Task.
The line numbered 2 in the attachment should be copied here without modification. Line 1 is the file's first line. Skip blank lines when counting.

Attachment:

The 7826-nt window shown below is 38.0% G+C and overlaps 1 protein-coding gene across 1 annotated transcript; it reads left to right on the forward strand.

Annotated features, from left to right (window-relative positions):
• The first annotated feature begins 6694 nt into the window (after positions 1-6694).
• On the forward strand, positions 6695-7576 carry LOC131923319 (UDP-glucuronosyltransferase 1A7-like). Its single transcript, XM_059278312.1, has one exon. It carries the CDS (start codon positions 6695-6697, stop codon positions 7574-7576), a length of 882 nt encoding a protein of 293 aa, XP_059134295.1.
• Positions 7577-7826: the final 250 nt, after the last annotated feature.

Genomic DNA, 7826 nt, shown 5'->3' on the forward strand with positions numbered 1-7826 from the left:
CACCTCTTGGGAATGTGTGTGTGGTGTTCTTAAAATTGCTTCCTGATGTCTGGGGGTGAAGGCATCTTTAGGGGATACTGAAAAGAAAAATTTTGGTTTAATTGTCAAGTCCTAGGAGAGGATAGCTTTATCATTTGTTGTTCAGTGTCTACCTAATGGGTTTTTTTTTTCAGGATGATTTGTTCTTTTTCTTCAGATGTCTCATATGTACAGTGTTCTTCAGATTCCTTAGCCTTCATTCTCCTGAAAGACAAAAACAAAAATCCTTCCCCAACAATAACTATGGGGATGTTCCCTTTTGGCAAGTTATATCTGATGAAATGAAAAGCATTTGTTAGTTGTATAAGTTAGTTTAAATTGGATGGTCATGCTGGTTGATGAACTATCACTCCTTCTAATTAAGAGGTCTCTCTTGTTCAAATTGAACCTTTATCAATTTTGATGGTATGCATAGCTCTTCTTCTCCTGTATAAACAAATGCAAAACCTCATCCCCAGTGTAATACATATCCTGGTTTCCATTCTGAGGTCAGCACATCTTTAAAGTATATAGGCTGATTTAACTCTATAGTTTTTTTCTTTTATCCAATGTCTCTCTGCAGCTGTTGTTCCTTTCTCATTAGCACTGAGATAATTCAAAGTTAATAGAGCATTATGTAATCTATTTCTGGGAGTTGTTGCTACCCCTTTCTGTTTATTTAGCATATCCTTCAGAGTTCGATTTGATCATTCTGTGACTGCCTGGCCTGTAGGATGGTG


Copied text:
Annotated features, from left to right (window-relative positions):